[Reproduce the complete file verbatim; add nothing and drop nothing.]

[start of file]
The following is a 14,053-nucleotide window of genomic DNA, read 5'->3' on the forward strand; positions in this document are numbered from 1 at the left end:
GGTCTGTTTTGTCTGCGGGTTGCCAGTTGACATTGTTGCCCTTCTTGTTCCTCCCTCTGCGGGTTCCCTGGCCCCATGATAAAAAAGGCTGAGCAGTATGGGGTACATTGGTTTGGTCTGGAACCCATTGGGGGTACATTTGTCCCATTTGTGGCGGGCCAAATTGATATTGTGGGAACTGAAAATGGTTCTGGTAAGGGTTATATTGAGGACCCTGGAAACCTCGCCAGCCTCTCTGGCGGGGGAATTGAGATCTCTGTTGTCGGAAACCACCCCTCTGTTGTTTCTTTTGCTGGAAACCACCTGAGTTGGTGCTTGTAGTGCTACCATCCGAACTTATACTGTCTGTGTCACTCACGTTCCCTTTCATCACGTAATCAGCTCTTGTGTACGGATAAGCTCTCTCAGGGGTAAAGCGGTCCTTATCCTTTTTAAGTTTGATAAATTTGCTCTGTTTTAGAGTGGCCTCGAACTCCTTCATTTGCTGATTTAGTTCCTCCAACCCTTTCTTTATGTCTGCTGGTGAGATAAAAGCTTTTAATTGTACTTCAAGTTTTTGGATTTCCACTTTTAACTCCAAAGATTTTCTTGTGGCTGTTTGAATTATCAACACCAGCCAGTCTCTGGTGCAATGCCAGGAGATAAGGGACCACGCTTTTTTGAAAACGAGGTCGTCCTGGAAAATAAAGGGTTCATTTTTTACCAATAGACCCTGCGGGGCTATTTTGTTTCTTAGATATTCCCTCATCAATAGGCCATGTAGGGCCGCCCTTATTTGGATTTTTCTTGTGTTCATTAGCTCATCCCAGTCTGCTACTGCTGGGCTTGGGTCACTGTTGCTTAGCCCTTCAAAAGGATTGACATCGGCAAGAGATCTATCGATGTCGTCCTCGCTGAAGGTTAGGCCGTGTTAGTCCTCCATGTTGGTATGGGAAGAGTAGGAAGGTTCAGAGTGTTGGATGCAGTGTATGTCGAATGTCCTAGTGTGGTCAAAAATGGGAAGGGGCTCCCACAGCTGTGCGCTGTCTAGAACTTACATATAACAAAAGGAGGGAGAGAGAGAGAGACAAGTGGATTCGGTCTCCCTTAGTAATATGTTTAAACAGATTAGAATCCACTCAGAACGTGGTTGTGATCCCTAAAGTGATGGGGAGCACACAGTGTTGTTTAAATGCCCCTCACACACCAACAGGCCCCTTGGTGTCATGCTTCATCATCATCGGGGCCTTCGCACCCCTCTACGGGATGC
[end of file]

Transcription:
The following is a 14,053-nucleotide window of genomic DNA, read 5'->3' on the forward strand; positions in this document are numbered from 1 at the left end:
GGTCTGTTTTGTCTGCGGGTTGCCAGTTGACATTGTTGCCCTTCTTGTTCCTCCCTCTGCGGGTTCCCTGGCCCCATGATAAAAAAGGCTGAGCAGTATGGGGTACATTGGTTTGGTCTGGAACCCATTGGGGGTACATTTGTCCCATTTGTGGCGGGCCAAATTGATATTGTGGGAACTGAAAATGGTTCTGGTAAGGGTTATATTGAGGACCCTGGAAACCTCGCCAGCCTCTCTGGCGGGGGAATTGAGATCTCTGTTGTCGGAAACCACCCCTCTGTTGTTTCTTTTGCTGGAAACCACCTGAGTTGGTGCTTGTAGTGCTACCATCCGAACTTATACTGTCTGTGTCACTCACGTTCCCTTTCATCACGTAATCAGCTCTTGTGTACGGATAAGCTCTCTCAGGGGTAAAGCGGTCCTTATCCTTTTTAAGTTTGATAAATTTGCTCTGTTTTAGAGTGGCCTCGAACTCCTTCATTTGCTGATTTAGTTCCTCCAACCCTTTCTTTATGTCTGCTGGTGAGATAAAAGCTTTTAATTGTACTTCAAGTTTTTGGATTTCCACTTTTAACTCCAAAGATTTTCTTGTGGCTGTTTGAATTATCAACACCAGCCAGTCTCTGGTGCAATGCCAGGAGATAAGGGACCACGCTTTTTTGAAAACGAGGTCGTCCTGGAAAATAAAGGGTTCATTTTTTACCAATAGACCCTGCGGGGCTATTTTGTTTCTTAGATATTCCCTCATCAATAGGCCATGTAGGGCCGCCCTTATTTGGATTTTTCTTGTGTTCATTAGCTCATCCCAGTCTGCTACTGCTGGGCTTGGGTCACTGTTGCTTAGCCCTTCAAAAGGATTGACATCGGCAAGAGATCTATCGATGTCGTCCTCGCTGAAGGTTAGGCCGTGTTAGTCCTCCATGTTGGTATGGGAAGAGTAGGAAGGTTCAGAGTGTTGGATGCAGTGTATGTCGAATGTCCTAGTGTGGTCAAAAATGGGAAGGGGCTCCCACAGCTGTGCGCTGTCTAGAACTTACATATAACAAAAGGAGGGAGAGAGAGAGAGACAAGTGGATTCGGTCTCCCTTAGTAATATGTTTAAACAGATTAGAATCCACTCAGAACGTGGTTGTGATCCCTAAAGTGATGGGGAGCACACAGTGTTGTTTAAATGCCCCTCACACACCAACAGGCCCCTTGGTGTCATGCTTCATCATCATCGGGGCCTTCGCACCCCTCTACGGGATGC